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  • 1
    ISSN: 0022-2860
    Source: Elsevier Journal Backfiles on ScienceDirect 1907 - 2002
    Topics: Chemistry and Pharmacology , Physics
    Type of Medium: Electronic Resource
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  • 2
    ISSN: 0044-2313
    Keywords: Chemistry ; Inorganic Chemistry
    Source: Wiley InterScience Backfile Collection 1832-2000
    Topics: Chemistry and Pharmacology
    Description / Table of Contents: Studies on Molecular Complexes. IV. Molecular Complexes of Iodine with Oxo-Compounds. Relations between Complex Stability, the Blue Shifting of the Iodine Band, and the Valence Force Constants of the Donor BondI2 molecules from 1:1 complexes with phosphoryl, thionyl and seleninyl compounds. The increase of the wave number of the visible iodine band which occurs on complex formation (blue shift) correlates linear with the free molar standard enthalpy of complex formation and with the ZO valence force constant of the donor molecule. These relations are discussed.
    Notes: J2 bildet mit Phosphoryl-, Thionyl- und Seleninylverbindungen in CCl4 1:1-Komplexe. Die bei der Komplexbildung eintretende Wellenzahlerhöhung der sichtbaren Jodbande (Blauverschiebung) korreliert linear mit der freien molaren Standard- enthalpie der Komplexbildung und auch mit der Valenzkraftkonstanten der ZO-Donator-bindung. Diese Zusammenhänge und ihre Nützlichkeit werden diskutiert.
    Additional Material: 4 Ill.
    Type of Medium: Electronic Resource
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  • 3
    Publication Date: 1980-10-01
    Description: SUMMARYThe effect of level of N fertilizer on the composition, yield and quality of 21 crops was studied in experiments on adjacent sites of the same field to aid in the development of fertilizer recommendations.Yield of each of the crops first increased and then either remained the same or declined with further increases of N fertilizer. Interpretation by means of a simple model enabled response curves to be characterized by two parameters; one representing the beneficial component of the response and the other the detrimental component. Both varied greatly from crop to crop.The magnitude of the beneficial component of the response of most non-leguminous crops was largely determined by the potential demand of the crop for nitrogen; the exceptions were some root crops which responded less than would be expected on this basis. The adverse component was serious with root crops and those crops that are in the soil for only a short period. High levels of N increased the ratio of foliage to storage root dry weights even when total dry matter was unaffected. The changes were associated with a considerable increase in the % N in the dry matter of the roots.When crops were grown with their optimum levels of N fertilizer a simple linear. relationship between the mean %N in the dry matter and the total weight of dry matter per unit area covered all crops. Simple relationships also existed between total dry matter of non-leguminous crops and (a) the amount of N taken up by the crop from unfertilized soil, (b) the recovery of added fertilizer by the crop and (c) the beneficial component of the response of crops harvested before October.Percentage N in the dry matter at harvest was not a sensitive indicator of the extent to which plant growth was restricted by lack of nitrogen; a difference of 0·1% N in the plant material was associated with a 10% increase in yield.N fertilizer levels influenced the % dry matter and the incidence of crop disorders such as rotten roots and tissue discoloration, but the effects were seldom appreciable with practicable levels of fertilizer application.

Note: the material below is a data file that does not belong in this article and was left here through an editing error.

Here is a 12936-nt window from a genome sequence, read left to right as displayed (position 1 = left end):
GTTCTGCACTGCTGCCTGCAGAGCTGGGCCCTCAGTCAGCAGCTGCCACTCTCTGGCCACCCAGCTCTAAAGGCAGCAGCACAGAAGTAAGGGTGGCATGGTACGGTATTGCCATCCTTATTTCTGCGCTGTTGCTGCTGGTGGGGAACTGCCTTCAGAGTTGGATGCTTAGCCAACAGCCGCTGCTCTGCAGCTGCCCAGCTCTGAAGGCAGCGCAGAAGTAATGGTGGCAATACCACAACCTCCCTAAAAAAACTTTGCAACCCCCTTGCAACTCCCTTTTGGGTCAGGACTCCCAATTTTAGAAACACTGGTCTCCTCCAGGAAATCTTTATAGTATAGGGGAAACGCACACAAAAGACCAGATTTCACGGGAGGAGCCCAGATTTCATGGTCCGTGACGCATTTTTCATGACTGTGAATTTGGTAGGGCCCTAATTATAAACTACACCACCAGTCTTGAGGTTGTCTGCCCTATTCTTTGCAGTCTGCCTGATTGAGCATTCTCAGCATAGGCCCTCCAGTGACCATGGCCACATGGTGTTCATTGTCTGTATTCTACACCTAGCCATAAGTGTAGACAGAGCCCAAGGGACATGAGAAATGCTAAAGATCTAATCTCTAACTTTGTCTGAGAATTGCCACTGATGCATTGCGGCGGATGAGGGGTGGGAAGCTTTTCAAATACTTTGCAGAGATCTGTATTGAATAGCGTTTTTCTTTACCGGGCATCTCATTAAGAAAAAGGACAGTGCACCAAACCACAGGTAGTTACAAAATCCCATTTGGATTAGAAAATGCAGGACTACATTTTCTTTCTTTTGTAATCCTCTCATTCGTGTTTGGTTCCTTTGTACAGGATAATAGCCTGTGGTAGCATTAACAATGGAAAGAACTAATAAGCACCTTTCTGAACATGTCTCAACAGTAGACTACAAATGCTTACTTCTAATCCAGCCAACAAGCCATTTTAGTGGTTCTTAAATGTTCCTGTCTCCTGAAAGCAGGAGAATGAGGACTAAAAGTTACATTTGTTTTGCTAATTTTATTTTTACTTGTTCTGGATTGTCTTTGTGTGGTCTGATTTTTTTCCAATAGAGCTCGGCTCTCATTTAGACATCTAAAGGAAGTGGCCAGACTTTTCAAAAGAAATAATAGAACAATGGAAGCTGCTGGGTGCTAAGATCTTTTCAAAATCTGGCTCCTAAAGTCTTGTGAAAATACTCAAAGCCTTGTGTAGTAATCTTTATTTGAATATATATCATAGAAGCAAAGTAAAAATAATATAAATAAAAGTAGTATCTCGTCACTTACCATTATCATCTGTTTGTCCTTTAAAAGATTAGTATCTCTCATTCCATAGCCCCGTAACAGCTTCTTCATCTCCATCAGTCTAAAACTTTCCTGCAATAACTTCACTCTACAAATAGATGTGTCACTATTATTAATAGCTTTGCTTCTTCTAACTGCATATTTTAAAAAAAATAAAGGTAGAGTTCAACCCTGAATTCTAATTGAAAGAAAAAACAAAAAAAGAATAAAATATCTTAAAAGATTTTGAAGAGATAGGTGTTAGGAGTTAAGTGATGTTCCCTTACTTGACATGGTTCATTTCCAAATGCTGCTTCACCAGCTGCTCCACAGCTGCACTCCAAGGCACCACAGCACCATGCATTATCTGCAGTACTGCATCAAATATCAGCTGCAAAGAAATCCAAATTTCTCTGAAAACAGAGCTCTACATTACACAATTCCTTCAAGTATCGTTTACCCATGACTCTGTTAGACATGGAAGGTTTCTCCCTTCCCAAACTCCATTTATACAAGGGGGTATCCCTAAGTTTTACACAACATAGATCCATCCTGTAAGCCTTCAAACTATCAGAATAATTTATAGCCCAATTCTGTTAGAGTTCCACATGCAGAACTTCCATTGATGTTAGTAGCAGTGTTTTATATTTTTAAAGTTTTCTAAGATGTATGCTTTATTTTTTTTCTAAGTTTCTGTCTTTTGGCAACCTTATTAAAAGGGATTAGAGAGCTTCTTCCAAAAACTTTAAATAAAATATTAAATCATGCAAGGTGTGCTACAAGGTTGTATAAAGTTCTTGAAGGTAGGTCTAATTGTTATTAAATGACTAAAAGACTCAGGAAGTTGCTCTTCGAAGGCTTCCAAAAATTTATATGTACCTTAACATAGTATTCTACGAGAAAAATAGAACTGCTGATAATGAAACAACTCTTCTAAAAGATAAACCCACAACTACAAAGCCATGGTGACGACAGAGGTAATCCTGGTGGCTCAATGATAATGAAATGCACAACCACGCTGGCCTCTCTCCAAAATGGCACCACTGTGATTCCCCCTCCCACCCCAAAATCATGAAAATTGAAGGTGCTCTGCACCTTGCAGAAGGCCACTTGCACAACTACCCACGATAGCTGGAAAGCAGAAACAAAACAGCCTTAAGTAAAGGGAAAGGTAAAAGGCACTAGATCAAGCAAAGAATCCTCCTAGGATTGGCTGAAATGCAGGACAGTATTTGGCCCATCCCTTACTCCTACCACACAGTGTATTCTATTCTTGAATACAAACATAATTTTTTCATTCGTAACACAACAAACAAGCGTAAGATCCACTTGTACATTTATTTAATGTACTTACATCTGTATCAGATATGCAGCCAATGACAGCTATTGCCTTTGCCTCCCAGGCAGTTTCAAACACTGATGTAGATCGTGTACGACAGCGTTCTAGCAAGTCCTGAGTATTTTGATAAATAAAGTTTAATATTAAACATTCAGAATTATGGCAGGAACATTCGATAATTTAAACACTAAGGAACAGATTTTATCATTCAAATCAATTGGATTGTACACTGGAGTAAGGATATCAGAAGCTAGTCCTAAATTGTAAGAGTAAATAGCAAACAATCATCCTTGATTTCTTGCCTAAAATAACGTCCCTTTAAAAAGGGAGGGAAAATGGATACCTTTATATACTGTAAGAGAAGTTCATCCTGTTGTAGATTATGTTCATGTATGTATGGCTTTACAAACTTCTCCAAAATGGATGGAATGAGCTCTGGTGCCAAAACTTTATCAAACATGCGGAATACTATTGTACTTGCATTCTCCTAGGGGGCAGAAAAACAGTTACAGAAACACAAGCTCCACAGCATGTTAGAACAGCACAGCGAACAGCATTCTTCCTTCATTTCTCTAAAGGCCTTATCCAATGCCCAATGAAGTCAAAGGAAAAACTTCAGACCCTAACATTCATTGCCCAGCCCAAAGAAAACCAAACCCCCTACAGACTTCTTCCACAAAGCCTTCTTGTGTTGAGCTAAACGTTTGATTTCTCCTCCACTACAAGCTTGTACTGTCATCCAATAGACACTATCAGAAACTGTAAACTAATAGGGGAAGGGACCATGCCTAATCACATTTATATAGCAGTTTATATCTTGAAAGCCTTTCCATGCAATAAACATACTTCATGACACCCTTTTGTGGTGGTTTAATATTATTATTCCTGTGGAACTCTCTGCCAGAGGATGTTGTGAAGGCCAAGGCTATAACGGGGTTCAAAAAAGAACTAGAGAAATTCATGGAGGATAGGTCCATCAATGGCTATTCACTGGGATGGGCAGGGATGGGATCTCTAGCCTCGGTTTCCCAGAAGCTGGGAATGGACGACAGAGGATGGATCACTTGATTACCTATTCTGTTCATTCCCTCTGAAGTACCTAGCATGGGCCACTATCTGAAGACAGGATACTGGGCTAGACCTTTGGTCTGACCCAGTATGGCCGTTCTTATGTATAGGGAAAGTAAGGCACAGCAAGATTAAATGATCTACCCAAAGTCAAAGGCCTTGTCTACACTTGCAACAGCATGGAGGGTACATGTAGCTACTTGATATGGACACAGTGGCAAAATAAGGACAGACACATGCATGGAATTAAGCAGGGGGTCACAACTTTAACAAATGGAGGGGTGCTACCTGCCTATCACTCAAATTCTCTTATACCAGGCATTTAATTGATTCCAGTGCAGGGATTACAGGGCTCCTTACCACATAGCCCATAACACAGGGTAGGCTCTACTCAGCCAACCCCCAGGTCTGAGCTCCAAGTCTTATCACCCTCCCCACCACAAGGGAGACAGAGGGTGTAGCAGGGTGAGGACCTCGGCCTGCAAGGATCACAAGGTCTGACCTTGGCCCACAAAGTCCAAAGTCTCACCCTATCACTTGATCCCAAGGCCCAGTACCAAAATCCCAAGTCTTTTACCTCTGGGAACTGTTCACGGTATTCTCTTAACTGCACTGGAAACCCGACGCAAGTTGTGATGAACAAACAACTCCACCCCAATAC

Print ISSN: 0021-8596
    Electronic ISSN: 1469-5146
    Topics: Agriculture, Forestry, Horticulture, Fishery, Domestic Science, Nutrition
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  • 4
    Publication Date: 1980-10-01
    Description: SUMMARYFifty-six experiments, each with 15 levels of P fertilizer in the presence of excess N and K fertilizer, were carried out on adjacent sites of the same field where the soil was maintained at the same low P status. Yields, in every experiment where there was a response, were related to level of P fertilizer by a diminishing-retums type curve, and fitted an inverse polynomial equation with a single parameter to define responsiveness. Responsiveness of many crops were similar but there were, nevertheless, considerable inter-crop differences.Applications of P fertilizer increased the % P in the dry matter of lettuce and spinach as well as yields. They increased the % P in the Cruciferae and Chenopodiaceae without appreciably affecting yield. Conversely, theyhad little effect on the % P of leeks, onions, broad beans and French beans but increased yields.When the optimum levels of P fertilizer were applied, % P (in the entire plant) of the different crops was negatively correlated with total dry weight per unit area and total uptake of P was related by a single curved relationship to total dry weight. In addition, the difference between the % P in the foliage and in the storage roots of the various root crops was asymptotically related to mean plant weight.Percentage recovery of added P (100 kg/ha) by the different crops was largely determined by the total weight of dry matter. It varied from 1% when crop dry weight was 2 t/ha to 12% when it was 15 t/ha.Applications of phosphate suppressed leaf scorch of spinach. On occasion they alleviated stem rot in summer cabbage and influenced the bolting of onions and the number of defective Brussels sprouts. Otherwise, the effects on quality were small.